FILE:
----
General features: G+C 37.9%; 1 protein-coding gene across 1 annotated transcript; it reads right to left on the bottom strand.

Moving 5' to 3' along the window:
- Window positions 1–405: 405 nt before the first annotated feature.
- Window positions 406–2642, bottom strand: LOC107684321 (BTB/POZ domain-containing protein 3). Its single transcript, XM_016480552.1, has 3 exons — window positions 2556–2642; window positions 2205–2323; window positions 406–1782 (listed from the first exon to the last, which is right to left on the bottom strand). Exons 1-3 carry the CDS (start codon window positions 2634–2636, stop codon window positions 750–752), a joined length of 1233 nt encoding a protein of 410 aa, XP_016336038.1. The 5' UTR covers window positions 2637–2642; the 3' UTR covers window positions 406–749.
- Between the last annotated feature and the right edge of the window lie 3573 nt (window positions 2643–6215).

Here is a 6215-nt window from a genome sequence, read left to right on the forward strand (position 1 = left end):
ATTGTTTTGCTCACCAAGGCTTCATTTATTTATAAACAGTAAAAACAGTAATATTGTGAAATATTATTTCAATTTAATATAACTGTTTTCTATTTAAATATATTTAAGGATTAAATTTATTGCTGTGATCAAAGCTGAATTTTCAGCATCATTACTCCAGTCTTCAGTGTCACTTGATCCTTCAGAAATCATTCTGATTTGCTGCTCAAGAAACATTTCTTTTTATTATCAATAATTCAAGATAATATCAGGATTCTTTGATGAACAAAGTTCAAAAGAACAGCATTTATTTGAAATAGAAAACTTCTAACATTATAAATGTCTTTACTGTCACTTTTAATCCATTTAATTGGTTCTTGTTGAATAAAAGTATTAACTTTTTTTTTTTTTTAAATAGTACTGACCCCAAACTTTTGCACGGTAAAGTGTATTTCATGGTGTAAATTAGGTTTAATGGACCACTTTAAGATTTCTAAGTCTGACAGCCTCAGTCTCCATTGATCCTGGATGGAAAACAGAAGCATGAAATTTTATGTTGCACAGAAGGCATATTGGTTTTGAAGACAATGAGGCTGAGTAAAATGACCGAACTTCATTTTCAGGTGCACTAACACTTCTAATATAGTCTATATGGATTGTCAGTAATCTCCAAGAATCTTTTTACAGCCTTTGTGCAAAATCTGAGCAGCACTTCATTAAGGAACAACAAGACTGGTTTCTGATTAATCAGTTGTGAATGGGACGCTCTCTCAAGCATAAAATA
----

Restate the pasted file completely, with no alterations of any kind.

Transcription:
General features: G+C 37.9%; 1 protein-coding gene across 1 annotated transcript; it reads right to left on the bottom strand.

Moving 5' to 3' along the window:
- Window positions 1–405: 405 nt before the first annotated feature.
- Window positions 406–2642, bottom strand: LOC107684321 (BTB/POZ domain-containing protein 3). Its single transcript, XM_016480552.1, has 3 exons — window positions 2556–2642; window positions 2205–2323; window positions 406–1782 (listed from the first exon to the last, which is right to left on the bottom strand). Exons 1-3 carry the CDS (start codon window positions 2634–2636, stop codon window positions 750–752), a joined length of 1233 nt encoding a protein of 410 aa, XP_016336038.1. The 5' UTR covers window positions 2637–2642; the 3' UTR covers window positions 406–749.
- Between the last annotated feature and the right edge of the window lie 3573 nt (window positions 2643–6215).

Here is a 6215-nt window from a genome sequence, read left to right on the forward strand (position 1 = left end):
ATTGTTTTGCTCACCAAGGCTTCATTTATTTATAAACAGTAAAAACAGTAATATTGTGAAATATTATTTCAATTTAATATAACTGTTTTCTATTTAAATATATTTAAGGATTAAATTTATTGCTGTGATCAAAGCTGAATTTTCAGCATCATTACTCCAGTCTTCAGTGTCACTTGATCCTTCAGAAATCATTCTGATTTGCTGCTCAAGAAACATTTCTTTTTATTATCAATAATTCAAGATAATATCAGGATTCTTTGATGAACAAAGTTCAAAAGAACAGCATTTATTTGAAATAGAAAACTTCTAACATTATAAATGTCTTTACTGTCACTTTTAATCCATTTAATTGGTTCTTGTTGAATAAAAGTATTAACTTTTTTTTTTTTTTAAATAGTACTGACCCCAAACTTTTGCACGGTAAAGTGTATTTCATGGTGTAAATTAGGTTTAATGGACCACTTTAAGATTTCTAAGTCTGACAGCCTCAGTCTCCATTGATCCTGGATGGAAAACAGAAGCATGAAATTTTATGTTGCACAGAAGGCATATTGGTTTTGAAGACAATGAGGCTGAGTAAAATGACCGAACTTCATTTTCAGGTGCACTAACACTTCTAATATAGTCTATATGGATTGTCAGTAATCTCCAAGAATCTTTTTACAGCCTTTGTGCAAAATCTGAGCAGCACTTCATTAAGGAACAACAAGACTGGTTTCTGATTAATCAGTTGTGAATGGGACGCTCTCTCAAGCATAAAATA